Man loses leg to flesh-eating bacteria in Galveston

Brian Parrott/
Brian Parrott/ Photo

A Houston-area man lost part of his leg after contracting a flesh-eating bacteria in the waters off Galveston Island.

Brian Parrott, 50, of Jacinto City east of Houston had taken his family to the beach a week ago Sunday, started having flu-like symptoms Monday, noticed his leg was red and swollen on Tuesday, developed boils on Wednesday and went to the hospital on Thursday, when doctors amputated his leg below the knee.

Parrott, his son and grandchildren spent at least two hours in the water, his mother, Donna Dailey, told KHOU.com.

Parrott has since been moved out of ICU into a room at LBJ Hospital in Houston, she said, and the family has set up a gofundme account to raise money to help with expenses.

“They don’t know if they’ll have to go back in or not. They hope not. We’ll have to wait and see,” she told the Star-Telgram. “As long as it stays where it’s at, he’ll make it.”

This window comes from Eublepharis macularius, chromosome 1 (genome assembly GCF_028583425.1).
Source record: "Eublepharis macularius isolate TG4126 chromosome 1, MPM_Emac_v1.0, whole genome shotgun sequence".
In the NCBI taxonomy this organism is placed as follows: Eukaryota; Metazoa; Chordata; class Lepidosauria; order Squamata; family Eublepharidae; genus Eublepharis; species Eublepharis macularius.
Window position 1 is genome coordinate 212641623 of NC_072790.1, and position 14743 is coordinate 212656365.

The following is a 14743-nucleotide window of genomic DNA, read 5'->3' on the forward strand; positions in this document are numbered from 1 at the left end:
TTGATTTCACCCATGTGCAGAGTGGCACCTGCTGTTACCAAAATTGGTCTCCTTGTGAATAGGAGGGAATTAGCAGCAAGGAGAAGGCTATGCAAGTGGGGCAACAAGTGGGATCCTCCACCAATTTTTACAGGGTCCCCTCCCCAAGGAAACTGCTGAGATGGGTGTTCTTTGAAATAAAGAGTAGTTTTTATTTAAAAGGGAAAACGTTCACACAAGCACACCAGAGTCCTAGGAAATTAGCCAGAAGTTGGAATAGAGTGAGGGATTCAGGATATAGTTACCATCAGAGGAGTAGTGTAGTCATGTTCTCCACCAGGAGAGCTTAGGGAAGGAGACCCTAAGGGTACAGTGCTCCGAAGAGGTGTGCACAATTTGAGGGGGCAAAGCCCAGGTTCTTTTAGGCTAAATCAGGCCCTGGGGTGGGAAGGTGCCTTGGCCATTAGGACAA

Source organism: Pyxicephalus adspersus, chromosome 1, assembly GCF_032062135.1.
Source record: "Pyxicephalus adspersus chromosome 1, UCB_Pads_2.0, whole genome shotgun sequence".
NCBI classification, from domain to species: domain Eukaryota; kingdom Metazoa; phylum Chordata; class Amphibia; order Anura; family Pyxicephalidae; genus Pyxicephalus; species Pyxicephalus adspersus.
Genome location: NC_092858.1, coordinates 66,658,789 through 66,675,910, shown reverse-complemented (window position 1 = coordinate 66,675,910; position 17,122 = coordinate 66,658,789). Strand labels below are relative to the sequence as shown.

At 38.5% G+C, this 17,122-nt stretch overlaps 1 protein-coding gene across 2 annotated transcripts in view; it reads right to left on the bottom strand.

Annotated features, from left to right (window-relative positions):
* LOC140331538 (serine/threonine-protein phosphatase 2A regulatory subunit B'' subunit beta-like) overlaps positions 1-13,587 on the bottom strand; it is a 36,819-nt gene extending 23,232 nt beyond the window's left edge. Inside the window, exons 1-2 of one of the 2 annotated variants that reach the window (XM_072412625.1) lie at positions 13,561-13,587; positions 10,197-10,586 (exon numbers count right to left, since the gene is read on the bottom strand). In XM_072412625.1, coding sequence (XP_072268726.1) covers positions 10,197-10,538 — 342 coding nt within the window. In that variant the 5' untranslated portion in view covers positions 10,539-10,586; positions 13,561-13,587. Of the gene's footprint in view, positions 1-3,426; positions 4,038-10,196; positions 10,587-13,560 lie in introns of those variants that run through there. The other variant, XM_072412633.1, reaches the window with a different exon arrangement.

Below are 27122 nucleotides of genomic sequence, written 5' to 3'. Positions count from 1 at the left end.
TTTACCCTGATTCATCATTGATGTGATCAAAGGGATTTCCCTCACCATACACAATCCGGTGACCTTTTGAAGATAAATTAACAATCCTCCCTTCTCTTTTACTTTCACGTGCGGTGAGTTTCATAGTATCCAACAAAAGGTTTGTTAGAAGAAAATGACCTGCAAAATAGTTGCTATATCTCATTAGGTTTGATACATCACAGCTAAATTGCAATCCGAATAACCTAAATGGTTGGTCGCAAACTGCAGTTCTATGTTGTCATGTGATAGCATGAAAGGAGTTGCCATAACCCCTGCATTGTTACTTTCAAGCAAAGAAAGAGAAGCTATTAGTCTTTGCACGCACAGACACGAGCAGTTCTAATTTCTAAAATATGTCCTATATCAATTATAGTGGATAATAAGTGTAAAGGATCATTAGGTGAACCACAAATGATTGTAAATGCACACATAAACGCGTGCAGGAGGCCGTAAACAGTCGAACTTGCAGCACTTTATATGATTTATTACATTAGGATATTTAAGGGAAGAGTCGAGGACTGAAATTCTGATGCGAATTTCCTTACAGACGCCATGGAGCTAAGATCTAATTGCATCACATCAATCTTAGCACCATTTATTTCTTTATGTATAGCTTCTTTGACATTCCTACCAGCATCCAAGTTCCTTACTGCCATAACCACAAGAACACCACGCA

Parrott has diabetes and might have had a scratch on his foot, she said, which would have compounded the problem.

Vibrio, commonly known as flesh-eating bacteria, is found in coastal waters and can infect an open cut or sore exposed to the waters, according to a spokesman for the Galveston County Health District. It’s also spread by uncooked shellfish.

Most of the time, people who get the infection recover after treatment and don’t experience long-term complications, spokesman Scott Packard said. People with underlying health conditions who become infected are at higher risk of a more severe outcome, he said.

Cases such as Parrott’s are rare, Packard said. “Food-related cases are much more common.”

There have been 24 cases of vibrio in Texas so far this year, said Christine Mann of the Texas Department of State Health Services. There were 102 cases last year.

Parrott’s family just wants people to be aware of the dangers of swimming in untreated waters, especially gulf waters after the recent flooding in South Texas.

“We’re saying be careful of the water,” Dailey said. “We’re trying to get the word out because the water’s really bad now.”

Tom Uhler: 817-390-7832, @tomuh